The labor movement in the Mainland hasn’t shown tendencies of widespread radicalization for the time being. In general, most of strikes were spontaneous, fighting for pay rise, social security, worker’s compensation, and so on. As the economic crisis deepened from 2012 to 2016, many factories had gone bankrupt or moved to inland areas. Therefore, the number of strikes had gone up, but their demands were lowered comparing to the period before 2012. Most workers’ struggles was presented as fighting for economic demands like relocation compensation or social insurance contribution paid by the companies. It was hard to see the demand for a union. At that time, another feature was that many labor NGOs got involved in strikes. However, labor NGOs, especially those liberal ones, had fallen into the low tide after Zeng Feiyang(曾飞洋) got suppressed in 2016. Most of them reduced direct involvements in strikes, fell back and focused on community service. Some NGOs influenced by Maoism would advertise Maoism to active volunteers.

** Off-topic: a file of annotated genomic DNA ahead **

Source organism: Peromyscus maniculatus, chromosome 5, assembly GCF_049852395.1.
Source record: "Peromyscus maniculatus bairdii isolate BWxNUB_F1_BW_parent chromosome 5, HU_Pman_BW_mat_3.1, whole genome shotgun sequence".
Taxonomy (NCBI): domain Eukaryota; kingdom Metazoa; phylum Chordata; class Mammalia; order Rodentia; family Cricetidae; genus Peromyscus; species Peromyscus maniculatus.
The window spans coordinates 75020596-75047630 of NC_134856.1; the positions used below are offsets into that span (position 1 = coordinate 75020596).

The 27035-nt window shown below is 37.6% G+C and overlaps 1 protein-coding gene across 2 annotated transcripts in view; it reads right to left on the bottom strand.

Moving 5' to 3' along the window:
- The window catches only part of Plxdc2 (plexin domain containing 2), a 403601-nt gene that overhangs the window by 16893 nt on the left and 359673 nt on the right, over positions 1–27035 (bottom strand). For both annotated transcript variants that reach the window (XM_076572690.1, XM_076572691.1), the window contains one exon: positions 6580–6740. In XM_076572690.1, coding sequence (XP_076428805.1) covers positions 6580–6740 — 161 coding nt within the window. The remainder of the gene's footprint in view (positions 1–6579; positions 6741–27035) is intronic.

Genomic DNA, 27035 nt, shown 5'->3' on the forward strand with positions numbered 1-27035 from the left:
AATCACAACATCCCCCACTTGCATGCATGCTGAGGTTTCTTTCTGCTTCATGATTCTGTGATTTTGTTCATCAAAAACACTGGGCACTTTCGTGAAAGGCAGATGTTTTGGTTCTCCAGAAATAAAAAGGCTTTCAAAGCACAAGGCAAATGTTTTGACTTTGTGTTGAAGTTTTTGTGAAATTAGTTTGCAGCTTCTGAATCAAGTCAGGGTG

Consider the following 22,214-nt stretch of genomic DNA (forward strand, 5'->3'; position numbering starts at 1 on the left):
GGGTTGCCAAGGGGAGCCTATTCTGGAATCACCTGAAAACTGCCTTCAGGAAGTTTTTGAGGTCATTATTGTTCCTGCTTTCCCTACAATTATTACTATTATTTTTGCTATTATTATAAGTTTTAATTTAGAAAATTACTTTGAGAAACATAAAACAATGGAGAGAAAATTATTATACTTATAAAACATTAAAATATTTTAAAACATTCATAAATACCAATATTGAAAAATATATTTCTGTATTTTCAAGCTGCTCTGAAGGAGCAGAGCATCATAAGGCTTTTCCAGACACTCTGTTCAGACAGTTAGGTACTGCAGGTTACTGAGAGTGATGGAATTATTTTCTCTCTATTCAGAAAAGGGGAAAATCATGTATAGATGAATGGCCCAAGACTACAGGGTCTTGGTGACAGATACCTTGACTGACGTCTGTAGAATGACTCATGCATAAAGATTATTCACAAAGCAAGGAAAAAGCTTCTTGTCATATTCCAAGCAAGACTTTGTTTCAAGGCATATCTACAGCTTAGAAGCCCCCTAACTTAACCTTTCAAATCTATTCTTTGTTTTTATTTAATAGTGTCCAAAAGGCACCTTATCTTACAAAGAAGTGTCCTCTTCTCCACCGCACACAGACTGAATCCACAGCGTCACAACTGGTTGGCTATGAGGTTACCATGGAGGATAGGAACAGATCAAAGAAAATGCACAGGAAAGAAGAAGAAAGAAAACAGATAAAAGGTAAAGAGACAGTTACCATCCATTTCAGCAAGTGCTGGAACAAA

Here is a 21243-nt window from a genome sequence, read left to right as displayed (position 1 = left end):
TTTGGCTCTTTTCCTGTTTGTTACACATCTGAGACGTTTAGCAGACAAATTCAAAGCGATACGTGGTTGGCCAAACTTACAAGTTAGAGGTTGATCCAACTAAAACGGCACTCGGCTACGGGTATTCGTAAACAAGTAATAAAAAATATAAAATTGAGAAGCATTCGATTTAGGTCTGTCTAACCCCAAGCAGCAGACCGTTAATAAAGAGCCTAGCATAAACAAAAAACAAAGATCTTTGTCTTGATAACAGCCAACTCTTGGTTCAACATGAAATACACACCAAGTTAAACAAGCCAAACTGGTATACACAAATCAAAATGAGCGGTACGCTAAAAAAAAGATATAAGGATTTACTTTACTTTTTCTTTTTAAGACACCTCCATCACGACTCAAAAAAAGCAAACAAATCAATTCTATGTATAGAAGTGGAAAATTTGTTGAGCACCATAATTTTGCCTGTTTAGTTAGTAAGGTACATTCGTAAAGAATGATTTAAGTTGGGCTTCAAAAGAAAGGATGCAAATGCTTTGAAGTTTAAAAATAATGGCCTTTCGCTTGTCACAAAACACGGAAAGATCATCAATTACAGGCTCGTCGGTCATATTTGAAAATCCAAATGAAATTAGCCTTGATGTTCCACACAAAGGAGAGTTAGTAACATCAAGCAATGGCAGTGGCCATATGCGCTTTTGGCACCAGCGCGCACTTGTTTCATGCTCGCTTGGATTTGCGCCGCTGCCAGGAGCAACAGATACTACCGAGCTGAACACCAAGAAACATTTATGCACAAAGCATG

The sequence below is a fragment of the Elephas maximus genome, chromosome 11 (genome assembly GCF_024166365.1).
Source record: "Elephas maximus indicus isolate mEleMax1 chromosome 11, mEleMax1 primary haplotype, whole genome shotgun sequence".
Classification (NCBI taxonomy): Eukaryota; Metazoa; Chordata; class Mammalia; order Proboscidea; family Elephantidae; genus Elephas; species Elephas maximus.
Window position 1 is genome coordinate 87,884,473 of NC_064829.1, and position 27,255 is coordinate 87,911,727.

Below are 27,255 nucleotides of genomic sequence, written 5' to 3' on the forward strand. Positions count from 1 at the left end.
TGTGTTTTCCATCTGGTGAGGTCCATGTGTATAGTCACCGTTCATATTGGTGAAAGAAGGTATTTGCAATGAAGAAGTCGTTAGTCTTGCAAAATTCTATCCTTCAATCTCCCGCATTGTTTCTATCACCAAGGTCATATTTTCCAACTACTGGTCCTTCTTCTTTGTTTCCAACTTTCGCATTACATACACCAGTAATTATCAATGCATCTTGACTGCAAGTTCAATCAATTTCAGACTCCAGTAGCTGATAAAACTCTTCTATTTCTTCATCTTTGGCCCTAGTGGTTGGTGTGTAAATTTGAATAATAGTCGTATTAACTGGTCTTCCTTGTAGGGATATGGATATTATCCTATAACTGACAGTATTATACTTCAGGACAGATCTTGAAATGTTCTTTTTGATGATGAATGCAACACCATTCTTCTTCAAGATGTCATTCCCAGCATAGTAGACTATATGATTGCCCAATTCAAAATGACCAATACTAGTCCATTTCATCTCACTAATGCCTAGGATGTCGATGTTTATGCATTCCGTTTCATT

The real economy gradually recovered after 2016, so the workers’ demands also got higher. For that time, the most organized strike was the strikes of Walmart employees, which spread to a few provinces, lasted for months. In these Walmart strikes, the government worker unions wanted to calmed these strikes and the NGOs led and influenced by liberal labor scholars (although these scholars claimed they are “democratic socialists”, they firmly support a private ownership and have no any demands for nationalization and real welfare system) wanted to control these strikes that kept them away a radical struggle line, but many active workers had organized the Friendship Society(it like a miniature of independent worker union), these self-organized active workers even struggled with moderate liberal labor NGOs, mainstream labor scholars, and government unions.